The Things of Earth – Joe Rigney

I’ve read “The Things of Earth” recently by Joe Rigney.  He’s looking at how we can enjoy the things God has given us in this world while not idolising them, but rather giving thanks to God for them (and more – read the book).  He’s from the ‘John Piper’ school of thought, so the sub-title is “Treasuring God by Enjoying His Gifts.”  It tied in well with Enjoying God by Tim Chester and his seminars at Word Alive (which are worth listening to when they come out).

Here’s one quote from 173-174 that certainly challenges! 

“Finally, keep the gospel central. When seeking to be the kind of character that God wants you to be in the story, remember that your main goal is to image God in Christ to those around you. Your aim is to be a walking gospel proclamation. You want to proclaim Christ crucified with your words and in your words. You want to portray him in your actions, attitudes, and demeanour, displaying the appropriate emotional and spiritual response in a given situation.

I’ve personally found that viewing all of reality as communication from God has a tremendous effect on my pursuit of holiness. Because if everything is speaking about God, then I am speaking about God in everything I say and do. And I will be either telling the truth about God or lying about him. I will be either an extension of God’s love for people or a barrier to their experience of that love.’ It forces me to ask, What would God say if he entered the room right now? What does he want said, and how can I say it in my words, demeanor, and actions? I can’t tell you how many times that sort of question has prevented me from saying or doing something sinful or foolish or has encouraged me to enter a room with a deliberate and Spirit-empowered intention to communicate God’s love or his faithfulness or his gladness or his displeasure or his playfulness.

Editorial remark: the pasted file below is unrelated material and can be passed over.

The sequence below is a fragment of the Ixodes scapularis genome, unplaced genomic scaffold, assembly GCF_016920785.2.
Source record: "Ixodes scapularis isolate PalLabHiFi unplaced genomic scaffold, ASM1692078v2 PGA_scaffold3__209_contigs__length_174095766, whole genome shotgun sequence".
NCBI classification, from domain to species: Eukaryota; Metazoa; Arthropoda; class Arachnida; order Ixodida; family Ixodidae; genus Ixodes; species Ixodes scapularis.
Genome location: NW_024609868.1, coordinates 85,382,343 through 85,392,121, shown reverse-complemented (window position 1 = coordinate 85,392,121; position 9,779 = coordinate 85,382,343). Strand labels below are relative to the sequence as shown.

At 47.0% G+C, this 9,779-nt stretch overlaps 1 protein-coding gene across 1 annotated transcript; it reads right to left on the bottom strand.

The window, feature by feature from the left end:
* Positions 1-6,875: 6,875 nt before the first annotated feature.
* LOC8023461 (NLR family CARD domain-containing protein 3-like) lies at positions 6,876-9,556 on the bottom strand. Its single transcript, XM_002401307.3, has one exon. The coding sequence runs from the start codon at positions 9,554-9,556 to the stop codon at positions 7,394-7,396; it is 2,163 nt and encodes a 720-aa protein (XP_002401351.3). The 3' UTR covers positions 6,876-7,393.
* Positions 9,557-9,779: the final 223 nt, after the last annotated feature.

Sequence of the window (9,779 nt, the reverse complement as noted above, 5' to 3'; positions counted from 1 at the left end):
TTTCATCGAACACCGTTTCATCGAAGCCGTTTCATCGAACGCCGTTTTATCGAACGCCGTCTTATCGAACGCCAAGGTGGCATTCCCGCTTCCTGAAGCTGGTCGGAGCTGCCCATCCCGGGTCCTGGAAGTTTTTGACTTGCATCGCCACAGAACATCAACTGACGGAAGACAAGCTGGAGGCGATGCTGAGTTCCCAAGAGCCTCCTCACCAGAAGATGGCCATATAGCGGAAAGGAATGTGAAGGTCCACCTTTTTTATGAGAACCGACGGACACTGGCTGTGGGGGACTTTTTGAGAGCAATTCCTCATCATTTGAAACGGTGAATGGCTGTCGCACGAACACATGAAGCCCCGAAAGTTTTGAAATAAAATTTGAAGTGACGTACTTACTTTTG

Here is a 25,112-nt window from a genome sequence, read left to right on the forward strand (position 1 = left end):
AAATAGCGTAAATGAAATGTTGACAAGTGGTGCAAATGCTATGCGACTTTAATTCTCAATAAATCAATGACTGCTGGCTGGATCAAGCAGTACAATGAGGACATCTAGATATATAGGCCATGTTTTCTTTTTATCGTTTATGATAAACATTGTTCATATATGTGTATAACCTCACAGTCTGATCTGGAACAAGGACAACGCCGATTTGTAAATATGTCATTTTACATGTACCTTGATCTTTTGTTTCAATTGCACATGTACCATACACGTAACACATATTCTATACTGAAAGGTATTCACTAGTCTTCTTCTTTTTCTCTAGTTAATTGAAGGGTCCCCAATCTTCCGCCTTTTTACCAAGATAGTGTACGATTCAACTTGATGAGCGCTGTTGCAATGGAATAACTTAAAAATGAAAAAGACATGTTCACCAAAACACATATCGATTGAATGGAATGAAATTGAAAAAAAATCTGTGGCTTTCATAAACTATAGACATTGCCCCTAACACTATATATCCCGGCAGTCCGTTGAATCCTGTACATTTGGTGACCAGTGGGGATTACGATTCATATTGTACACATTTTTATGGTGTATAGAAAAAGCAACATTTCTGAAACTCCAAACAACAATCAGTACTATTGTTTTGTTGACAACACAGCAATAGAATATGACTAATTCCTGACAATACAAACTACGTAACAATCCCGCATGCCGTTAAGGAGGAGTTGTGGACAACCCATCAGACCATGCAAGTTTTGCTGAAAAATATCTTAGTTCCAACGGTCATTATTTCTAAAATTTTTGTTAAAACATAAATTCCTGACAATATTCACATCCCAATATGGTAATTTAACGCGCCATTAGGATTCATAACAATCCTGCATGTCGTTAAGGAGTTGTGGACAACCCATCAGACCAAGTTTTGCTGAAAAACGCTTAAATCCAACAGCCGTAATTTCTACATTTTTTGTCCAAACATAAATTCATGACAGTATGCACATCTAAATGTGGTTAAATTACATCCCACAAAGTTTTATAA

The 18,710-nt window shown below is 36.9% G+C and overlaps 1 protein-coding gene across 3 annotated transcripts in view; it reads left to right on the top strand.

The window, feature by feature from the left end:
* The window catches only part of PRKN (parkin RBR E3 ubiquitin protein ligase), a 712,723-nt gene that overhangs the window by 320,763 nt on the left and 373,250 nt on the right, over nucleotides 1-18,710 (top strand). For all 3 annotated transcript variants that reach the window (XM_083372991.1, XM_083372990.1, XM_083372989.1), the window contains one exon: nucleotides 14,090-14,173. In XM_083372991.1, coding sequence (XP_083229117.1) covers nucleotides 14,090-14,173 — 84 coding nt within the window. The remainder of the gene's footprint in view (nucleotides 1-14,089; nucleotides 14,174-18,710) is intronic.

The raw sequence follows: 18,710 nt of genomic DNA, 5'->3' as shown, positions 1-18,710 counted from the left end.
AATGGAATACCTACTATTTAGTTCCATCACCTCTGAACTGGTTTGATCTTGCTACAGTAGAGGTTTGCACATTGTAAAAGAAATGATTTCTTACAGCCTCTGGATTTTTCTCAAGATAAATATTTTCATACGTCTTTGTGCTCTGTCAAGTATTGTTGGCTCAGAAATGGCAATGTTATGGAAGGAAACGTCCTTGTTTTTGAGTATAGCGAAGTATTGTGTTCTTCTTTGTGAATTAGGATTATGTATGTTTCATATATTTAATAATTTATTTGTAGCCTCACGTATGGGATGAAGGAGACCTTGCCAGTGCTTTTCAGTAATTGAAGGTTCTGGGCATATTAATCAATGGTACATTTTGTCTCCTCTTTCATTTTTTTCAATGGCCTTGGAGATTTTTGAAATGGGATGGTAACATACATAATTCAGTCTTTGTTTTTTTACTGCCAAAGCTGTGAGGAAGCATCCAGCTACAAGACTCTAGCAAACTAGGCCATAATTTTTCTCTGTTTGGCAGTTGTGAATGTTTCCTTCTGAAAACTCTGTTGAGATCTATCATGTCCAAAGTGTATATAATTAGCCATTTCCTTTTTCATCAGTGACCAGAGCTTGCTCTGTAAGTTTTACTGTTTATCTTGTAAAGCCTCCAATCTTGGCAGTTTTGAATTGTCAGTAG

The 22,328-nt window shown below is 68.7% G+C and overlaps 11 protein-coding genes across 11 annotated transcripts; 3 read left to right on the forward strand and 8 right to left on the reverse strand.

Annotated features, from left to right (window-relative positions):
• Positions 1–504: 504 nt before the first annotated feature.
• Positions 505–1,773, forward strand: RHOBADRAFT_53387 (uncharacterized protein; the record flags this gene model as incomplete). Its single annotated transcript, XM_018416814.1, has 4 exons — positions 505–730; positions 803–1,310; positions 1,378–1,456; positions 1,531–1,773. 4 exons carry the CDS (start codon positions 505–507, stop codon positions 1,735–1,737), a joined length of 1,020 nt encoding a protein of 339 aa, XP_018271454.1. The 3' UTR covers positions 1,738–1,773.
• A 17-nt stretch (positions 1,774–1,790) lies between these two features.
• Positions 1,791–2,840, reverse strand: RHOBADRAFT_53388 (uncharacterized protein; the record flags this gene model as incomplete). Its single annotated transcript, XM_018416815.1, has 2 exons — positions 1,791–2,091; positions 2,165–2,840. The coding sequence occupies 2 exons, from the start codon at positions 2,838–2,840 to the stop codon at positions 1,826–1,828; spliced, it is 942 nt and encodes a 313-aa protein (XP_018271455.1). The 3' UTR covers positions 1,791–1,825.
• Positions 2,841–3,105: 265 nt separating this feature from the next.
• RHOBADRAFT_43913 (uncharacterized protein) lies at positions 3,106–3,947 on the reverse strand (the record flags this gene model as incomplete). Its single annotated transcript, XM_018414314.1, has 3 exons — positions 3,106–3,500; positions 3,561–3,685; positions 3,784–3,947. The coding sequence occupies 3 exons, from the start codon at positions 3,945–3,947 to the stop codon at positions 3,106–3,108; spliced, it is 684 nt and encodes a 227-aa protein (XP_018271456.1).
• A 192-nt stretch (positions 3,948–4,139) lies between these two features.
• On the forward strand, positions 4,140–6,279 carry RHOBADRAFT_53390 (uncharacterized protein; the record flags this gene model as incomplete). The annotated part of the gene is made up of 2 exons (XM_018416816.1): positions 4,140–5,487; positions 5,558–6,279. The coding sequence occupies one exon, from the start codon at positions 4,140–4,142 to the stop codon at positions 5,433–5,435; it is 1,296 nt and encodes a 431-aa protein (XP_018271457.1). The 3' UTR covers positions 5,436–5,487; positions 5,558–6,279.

In all of your life, you want to display the worth and value of Jesus and the vitality of the divine life. So ask yourself questions such as:

·         Am I a model worth emulating? Are my patterns of thinking and feeling worth passing on? Is what I say worth repeating? Are my emotional responses appropriate and fitting?

·         Do I weep when it’s time to weep? Do I rejoice when it’s time to rejoice?

·         When courage is required, am I as bold as a lion?

·         When it’s time to give advice, am I ready with wise counsel? When it’s time to receive orders, am I ready to take them with a glad salute?

·         Do I model leadership and initiative when appropriate?  Do I model submission and obedience when appropriate?

·         Do I take responsibility for my actions? Do I model how to humbly receive instruction and correction and rebuke from others?

·         Do I model wisdom and violence in the war against sin?

·         Am I an example of faithful suffering?

·         Do I give thanks always and for everything?

In seeking to live this way, we must remember the grace of God. It is grace that pardons us, grace that heals us, grace that strengthens us, and grace that empowers us to live the Christian life. And when we receive and proclaim and portray Christ in this way, we become the extension of God’s triune fullness in the world. Such a life is what creaturely participation in God’s life looks like on the ground. That’s the ball game. That’s the whole enchilada. That is the great calling to which we’ve been called.”

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